the metaphor in this as well as the raw emotion expressed in your language. Good use of similes as well, makes the poem more engaging. Great title!
from the edge of a trowel. Reminiscent of Maxine Kumin's In Country and other poems.
jim : )
ps: quick construction lesson... you'll want to "place" concrete instead of lay it. Of course if you say that we'll think you work construction.
Anna, come spend a day with me at work. Watching the pour, when it has to go up 110 feet is amazing..I always wondered how they "did that".
You are so versatile. Your work shows this. You handle any subject with knowledge, grace and enviable ease.
This is lovely. sorry for the shallow praise, but it is. Thank you for letting me into your life, again
the sixth poem I read today, and one that had the greatest imaginary. I like the title and how it lead to the first line of the poem. It is in need of better punctuation, but it didn't take away from the flow or the message.
Your capacity for the observation and description of small events looks so natural but isn't too easy to imitate .Incidentally in the UK you are at liberty to lay, lay down, pour and even place concrete.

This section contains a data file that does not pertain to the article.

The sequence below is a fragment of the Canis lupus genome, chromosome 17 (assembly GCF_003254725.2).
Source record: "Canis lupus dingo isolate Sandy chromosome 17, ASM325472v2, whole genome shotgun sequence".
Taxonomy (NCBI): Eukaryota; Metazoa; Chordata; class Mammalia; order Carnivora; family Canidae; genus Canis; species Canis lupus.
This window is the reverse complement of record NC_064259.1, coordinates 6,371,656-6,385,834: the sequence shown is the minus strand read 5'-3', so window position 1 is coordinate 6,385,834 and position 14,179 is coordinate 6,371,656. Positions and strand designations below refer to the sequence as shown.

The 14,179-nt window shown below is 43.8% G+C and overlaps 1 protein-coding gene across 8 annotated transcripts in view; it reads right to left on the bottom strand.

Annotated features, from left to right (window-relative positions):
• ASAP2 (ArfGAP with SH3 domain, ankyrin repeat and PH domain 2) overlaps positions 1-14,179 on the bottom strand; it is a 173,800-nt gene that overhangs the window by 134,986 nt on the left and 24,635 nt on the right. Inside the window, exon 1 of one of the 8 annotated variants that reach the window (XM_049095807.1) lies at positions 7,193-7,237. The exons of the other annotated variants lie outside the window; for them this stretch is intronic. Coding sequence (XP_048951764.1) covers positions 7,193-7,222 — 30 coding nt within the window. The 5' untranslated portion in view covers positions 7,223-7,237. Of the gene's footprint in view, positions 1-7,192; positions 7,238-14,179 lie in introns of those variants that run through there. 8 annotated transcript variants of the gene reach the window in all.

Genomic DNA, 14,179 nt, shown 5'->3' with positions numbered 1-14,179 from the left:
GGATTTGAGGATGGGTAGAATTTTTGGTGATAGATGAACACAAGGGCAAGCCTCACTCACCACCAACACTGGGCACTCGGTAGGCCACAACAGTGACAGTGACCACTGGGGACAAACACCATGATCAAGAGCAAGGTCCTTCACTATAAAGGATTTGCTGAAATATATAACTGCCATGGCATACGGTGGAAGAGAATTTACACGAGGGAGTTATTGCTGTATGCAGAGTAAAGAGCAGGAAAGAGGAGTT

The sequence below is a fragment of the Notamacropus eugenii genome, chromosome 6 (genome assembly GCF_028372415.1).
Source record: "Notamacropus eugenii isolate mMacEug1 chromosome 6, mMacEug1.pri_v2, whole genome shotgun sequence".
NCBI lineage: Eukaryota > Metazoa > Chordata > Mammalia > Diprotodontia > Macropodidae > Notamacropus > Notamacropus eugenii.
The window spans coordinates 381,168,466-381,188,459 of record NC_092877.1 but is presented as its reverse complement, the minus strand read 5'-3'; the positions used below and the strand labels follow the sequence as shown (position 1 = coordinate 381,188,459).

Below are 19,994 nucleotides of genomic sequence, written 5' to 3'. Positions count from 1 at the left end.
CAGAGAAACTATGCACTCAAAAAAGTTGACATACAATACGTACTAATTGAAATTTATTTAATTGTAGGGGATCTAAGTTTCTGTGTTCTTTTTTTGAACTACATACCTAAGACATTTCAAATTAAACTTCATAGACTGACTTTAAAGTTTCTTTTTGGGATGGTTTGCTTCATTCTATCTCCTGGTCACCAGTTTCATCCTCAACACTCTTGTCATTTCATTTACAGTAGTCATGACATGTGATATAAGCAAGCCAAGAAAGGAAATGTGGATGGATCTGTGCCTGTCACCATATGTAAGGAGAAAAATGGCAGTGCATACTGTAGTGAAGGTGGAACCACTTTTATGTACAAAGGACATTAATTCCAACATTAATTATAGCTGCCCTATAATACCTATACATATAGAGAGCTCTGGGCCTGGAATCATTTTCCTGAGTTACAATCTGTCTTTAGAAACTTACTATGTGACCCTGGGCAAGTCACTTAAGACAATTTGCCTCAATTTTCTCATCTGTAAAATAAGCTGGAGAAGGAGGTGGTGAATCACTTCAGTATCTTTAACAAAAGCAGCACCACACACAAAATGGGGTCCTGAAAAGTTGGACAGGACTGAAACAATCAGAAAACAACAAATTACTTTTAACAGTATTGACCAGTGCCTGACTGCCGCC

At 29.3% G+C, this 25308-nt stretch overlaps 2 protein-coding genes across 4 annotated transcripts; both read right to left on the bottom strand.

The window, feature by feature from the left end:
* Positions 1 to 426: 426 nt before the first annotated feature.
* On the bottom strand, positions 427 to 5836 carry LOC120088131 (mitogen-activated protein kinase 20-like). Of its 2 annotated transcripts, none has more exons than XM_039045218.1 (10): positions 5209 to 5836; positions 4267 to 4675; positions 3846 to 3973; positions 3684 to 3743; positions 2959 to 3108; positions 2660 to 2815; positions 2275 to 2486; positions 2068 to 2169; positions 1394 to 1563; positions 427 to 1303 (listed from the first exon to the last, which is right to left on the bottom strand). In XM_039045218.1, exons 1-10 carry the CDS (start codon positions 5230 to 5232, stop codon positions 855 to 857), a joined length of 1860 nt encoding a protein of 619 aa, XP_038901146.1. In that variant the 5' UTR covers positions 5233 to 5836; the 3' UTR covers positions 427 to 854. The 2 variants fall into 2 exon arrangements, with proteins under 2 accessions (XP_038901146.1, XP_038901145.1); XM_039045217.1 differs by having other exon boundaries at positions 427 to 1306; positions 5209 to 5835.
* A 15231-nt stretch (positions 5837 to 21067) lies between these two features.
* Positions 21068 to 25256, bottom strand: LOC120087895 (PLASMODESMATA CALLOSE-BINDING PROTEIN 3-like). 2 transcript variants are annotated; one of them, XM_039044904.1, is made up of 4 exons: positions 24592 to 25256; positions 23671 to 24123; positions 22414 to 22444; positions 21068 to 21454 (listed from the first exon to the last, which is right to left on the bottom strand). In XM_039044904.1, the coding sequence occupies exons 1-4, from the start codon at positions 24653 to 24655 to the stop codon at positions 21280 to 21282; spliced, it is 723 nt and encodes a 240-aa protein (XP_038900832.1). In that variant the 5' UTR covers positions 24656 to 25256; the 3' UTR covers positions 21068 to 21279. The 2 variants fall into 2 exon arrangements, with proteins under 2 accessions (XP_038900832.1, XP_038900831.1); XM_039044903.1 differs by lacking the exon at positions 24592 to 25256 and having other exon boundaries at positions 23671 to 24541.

the stop gap
patchwork patch job
wordsblended and bended
on your tricky knife
spread thick grouted
to careful lines between
an amazing moziac of images
we all step back and are amazed
swirlly wrilly grrl
Sorry. I disagree. Not spectacluar. Mundane. But then I am not in the mutaual stroking society.
I question the structure of the second strophe, simply because it is inconsistent with the rest of the poem.
To me, it looks better this way:
From Nana’s porch
you saw the gears catch Allen’s fingers,
held wet washcloths for the blood
and over kitten’s eyes,
softened crust, drained the puss.
Your human look at every day items is very professionally done. You stay at a distance, and never ever allow sentimentality to creep into your poetry.
just saying it's not mundane.
I did cringe reading about Allen's fingers and the puss. I'm squeamish.
is as mundane as mutaual (ah, there is that extra "a" I've been looking for). This poem is as extraordinary as the woman it is about.
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